2. Not having a solid plan.
Not having a solid, realistic plan is a mistake. People should set themselves up for success by coming up with small, challenging yet attainable action steps to work towards. "Start off with a few actionable and specific goals for the first week. Once you master those, keep adding on. Before you know it, those action steps will become lifelong healthy habits," says Shah.
3. Cutting out an entire food group.
When people are trying to lose weight, they often cut out an entire food group, like carbs or meat, but this usually just results in an unbalanced diet and even deficiencies in certain nutrients, says Shah. Plus, for most people, this is not sustainable for a lifetime. "I always say if you couldn't do it for the rest of your life, it's a diet that's probably not going to work in the long run," says Shah.
4. Steering clear of healthy fats.
“Many people are stuck eating low-fat or fat-free versions of food. A moderate amount of fat is important as it helps with satiety. Plus, people end up replacing fat with refined carbs, which can have a detrimental effect on health and weight," says Shah. Include healthy fat at every meal, in the form of nuts, seeds, oily fish, and dairy products, she suggests.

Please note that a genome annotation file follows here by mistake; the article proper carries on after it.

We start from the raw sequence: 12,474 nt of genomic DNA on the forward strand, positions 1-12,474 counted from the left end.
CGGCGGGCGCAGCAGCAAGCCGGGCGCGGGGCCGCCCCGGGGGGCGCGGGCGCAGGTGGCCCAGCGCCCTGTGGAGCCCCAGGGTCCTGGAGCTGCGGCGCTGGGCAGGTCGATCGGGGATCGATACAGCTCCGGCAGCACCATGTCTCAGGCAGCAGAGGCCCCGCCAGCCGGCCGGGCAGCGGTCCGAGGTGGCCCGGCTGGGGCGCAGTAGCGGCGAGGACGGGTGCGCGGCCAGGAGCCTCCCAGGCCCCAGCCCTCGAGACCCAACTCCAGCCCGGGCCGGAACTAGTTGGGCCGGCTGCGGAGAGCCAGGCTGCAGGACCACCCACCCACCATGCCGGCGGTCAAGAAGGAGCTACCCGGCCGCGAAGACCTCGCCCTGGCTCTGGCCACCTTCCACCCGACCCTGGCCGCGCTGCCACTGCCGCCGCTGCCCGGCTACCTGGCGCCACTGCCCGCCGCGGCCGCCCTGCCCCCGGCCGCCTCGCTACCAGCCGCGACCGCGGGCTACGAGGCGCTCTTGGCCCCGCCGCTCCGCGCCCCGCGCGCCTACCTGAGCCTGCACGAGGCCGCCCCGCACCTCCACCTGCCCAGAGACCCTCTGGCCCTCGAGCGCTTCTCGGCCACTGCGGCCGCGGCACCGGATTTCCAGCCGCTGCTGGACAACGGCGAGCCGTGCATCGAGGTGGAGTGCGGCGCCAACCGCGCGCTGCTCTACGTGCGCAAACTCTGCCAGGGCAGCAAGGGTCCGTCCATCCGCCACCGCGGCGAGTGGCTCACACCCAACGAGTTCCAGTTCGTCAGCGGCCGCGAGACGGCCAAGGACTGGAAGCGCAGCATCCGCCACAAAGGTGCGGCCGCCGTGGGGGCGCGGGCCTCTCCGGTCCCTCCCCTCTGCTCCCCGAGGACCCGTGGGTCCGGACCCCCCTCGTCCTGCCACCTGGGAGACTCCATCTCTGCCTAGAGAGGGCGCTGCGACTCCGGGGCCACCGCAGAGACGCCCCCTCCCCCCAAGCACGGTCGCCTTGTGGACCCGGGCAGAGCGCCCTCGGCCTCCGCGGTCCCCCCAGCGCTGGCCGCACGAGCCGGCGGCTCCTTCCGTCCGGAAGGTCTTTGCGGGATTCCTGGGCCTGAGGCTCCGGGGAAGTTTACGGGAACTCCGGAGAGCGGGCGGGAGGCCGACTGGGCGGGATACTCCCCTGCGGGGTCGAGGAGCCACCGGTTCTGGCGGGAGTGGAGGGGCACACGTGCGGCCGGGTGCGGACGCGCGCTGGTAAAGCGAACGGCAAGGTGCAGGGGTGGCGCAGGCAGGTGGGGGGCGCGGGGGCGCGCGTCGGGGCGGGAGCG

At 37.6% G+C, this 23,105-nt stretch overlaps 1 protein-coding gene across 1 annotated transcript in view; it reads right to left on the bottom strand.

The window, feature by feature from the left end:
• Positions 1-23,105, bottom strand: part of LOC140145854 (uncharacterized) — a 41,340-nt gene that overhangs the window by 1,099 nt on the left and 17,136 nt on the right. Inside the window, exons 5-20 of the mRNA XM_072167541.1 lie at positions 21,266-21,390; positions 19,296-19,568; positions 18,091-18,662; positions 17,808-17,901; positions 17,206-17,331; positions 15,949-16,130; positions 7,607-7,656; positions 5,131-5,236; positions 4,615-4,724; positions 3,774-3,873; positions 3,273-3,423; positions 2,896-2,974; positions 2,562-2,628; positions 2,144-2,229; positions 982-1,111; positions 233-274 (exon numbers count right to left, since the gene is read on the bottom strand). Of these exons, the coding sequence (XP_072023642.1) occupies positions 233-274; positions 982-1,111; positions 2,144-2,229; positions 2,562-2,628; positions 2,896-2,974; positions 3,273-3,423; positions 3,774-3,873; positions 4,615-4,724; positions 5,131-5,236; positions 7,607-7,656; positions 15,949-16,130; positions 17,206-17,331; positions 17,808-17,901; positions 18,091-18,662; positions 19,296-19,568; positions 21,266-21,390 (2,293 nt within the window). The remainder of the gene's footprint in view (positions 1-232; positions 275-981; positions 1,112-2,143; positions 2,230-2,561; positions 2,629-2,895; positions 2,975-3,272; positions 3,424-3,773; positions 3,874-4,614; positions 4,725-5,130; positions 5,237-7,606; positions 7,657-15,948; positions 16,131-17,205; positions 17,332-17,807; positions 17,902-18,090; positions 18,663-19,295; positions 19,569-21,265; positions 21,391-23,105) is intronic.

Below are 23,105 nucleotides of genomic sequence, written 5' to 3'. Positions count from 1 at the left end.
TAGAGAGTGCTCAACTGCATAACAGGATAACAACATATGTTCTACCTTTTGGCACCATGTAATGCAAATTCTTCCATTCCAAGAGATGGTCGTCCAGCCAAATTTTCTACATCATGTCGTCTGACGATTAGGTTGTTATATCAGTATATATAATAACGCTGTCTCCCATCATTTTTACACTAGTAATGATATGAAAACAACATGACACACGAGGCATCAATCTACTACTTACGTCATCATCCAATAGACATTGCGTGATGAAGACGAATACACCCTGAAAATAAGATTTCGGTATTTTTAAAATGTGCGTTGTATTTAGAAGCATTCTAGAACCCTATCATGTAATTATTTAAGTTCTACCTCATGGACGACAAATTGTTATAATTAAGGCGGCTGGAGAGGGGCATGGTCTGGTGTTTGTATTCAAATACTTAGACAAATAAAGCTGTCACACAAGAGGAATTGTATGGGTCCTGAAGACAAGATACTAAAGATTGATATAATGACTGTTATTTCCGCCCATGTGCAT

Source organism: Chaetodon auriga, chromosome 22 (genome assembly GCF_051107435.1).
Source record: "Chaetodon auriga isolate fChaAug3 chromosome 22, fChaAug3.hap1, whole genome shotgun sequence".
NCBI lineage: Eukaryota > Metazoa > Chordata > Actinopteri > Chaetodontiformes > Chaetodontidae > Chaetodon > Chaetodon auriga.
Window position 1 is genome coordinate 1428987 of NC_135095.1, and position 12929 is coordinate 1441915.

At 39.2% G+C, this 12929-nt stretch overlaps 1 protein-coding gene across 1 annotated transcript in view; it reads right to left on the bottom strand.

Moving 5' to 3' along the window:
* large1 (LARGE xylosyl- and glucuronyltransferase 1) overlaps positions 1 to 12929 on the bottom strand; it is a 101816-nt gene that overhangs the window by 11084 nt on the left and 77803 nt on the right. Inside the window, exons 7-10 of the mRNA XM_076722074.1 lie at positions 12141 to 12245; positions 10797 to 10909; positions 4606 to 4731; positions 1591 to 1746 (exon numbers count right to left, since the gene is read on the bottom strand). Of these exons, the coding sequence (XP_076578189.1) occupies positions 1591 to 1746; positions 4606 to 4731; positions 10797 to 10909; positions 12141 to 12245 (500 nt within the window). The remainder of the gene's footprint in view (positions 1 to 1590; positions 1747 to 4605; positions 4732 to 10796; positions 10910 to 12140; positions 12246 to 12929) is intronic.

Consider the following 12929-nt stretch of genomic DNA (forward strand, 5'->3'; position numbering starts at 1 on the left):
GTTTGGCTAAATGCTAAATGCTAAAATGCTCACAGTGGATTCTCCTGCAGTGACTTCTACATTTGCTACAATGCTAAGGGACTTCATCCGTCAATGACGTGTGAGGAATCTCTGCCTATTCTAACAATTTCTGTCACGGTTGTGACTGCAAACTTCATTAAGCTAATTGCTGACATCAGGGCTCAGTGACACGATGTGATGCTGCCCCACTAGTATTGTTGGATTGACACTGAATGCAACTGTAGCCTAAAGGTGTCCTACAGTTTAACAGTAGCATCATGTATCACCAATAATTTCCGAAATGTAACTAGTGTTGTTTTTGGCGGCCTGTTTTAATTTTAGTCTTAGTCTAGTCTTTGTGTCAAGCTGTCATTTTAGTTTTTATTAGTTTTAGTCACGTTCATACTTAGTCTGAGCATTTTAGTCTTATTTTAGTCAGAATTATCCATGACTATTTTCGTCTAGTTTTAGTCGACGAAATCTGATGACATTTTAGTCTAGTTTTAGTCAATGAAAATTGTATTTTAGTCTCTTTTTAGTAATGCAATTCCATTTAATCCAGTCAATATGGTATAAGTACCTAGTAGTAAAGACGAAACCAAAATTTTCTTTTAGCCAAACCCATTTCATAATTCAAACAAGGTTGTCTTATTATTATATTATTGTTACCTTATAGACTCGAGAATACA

5. Replacing meals with liquids.
Juices and smoothies are very popular right now, and a lot of people will use these as meal replacements. Unfortunately, oftentimes these beverages aren’t made up of the right mix of nutrients. "Juices lack fibre and protein, which are key nutrients in keeping you full and helping you meet your nutrient recommendations, and smoothies are typically loaded in sugar from juice, sweeteners, or too much fruit, and can be really high in calories," says Shah.
6. Eating too few calories.
“The biggest pitfall I constantly see my clients falling into is the calorie counting trap," says Dey. We live in a culture that is so obsessed with calorie counting that oftentimes we are depriving our body of the very nutrients that will actually help us not only to live healthier, but lose more weight, he explains. “I try and help my clients transition from counting calories to counting nutrients because at the end of the day, what you eat is just as important as how much you eat," says Dey.
7. Not drinking enough water.